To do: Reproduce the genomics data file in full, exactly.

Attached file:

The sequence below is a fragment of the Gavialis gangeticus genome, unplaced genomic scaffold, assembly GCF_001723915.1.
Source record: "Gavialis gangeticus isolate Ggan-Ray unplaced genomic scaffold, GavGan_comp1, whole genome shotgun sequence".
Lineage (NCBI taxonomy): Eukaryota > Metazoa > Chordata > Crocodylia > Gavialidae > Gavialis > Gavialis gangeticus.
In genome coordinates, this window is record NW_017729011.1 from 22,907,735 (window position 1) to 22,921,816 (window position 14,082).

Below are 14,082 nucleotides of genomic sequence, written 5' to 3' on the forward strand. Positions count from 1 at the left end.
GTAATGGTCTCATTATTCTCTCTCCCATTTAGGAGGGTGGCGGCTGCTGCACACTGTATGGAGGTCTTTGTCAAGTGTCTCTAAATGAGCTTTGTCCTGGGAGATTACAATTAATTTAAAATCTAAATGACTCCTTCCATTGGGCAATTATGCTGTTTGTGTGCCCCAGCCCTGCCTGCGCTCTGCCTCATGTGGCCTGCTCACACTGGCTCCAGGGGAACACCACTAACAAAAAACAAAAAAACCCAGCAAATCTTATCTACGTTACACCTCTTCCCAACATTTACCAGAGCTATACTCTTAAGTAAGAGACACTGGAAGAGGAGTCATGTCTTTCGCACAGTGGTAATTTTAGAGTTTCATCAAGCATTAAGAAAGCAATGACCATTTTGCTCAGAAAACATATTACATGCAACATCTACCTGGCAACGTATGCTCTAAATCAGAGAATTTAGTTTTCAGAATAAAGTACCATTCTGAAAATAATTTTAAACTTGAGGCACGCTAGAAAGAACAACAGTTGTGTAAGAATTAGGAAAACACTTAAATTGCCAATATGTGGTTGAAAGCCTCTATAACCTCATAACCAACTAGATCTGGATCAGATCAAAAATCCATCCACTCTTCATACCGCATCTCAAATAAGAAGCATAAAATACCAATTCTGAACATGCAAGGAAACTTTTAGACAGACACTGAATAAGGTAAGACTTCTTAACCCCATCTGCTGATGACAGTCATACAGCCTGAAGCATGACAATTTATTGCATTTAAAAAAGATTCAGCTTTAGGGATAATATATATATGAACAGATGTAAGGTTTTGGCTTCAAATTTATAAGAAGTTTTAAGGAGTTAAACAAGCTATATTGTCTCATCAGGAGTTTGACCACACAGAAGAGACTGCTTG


The sequence below is a fragment of the Gavialis gangeticus genome, unplaced genomic scaffold, assembly GCF_001723915.1.
Source record: "Gavialis gangeticus isolate Ggan-Ray unplaced genomic scaffold, GavGan_comp1, whole genome shotgun sequence".
Lineage (NCBI taxonomy): Eukaryota > Metazoa > Chordata > Crocodylia > Gavialidae > Gavialis > Gavialis gangeticus.
In genome coordinates, this window is record NW_017729011.1 from 22,907,735 (window position 1) to 22,921,816 (window position 14,082).

Below are 14,082 nucleotides of genomic sequence, written 5' to 3' on the forward strand. Positions count from 1 at the left end.
GTAATGGTCTCATTATTCTCTCTCCCATTTAGGAGGGTGGCGGCTGCTGCACACTGTATGGAGGTCTTTGTCAAGTGTCTCTAAATGAGCTTTGTCCTGGGAGATTACAATTAATTTAAAATCTAAATGACTCCTTCCATTGGGCAATTATGCTGTTTGTGTGCCCCAGCCCTGCCTGCGCTCTGCCTCATGTGGCCTGCTCACACTGGCTCCAGGGGAACACCACTAACAAAAAACAAAAAAACCCAGCAAATCTTATCTACGTTACACCTCTTCCCAACATTTACCAGAGCTATACTCTTAAGTAAGAGACACTGGAAGAGGAGTCATGTCTTTCGCACAGTGGTAATTTTAGAGTTTCATCAAGCATTAAGAAAGCAATGACCATTTTGCTCAGAAAACATATTACATGCAACATCTACCTGGCAACGTATGCTCTAAATCAGAGAATTTAGTTTTCAGAATAAAGTACCATTCTGAAAATAATTTTAAACTTGAGGCACGCTAGAAAGAACAACAGTTGTGTAAGAATTAGGAAAACACTTAAATTGCCAATATGTGGTTGAAAGCCTCTATAACCTCATAACCAACTAGATCTGGATCAGATCAAAAATCCATCCACTCTTCATACCGCATCTCAAATAAGAAGCATAAAATACCAATTCTGAACATGCAAGGAAACTTTTAGACAGACACTGAATAAGGTAAGACTTCTTAACCCCATCTGCTGATGACAGTCATACAGCCTGAAGCATGACAATTTATTGCATTTAAAAAAGATTCAGCTTTAGGGATAATATATATATGAACAGATGTAAGGTTTTGGCTTCAAATTTATAAGAAGTTTTAAGGAGTTAAACAAGCTATATTGTCTCATCAGGAGTTTGACCACACAGAAGAGACTGCTTG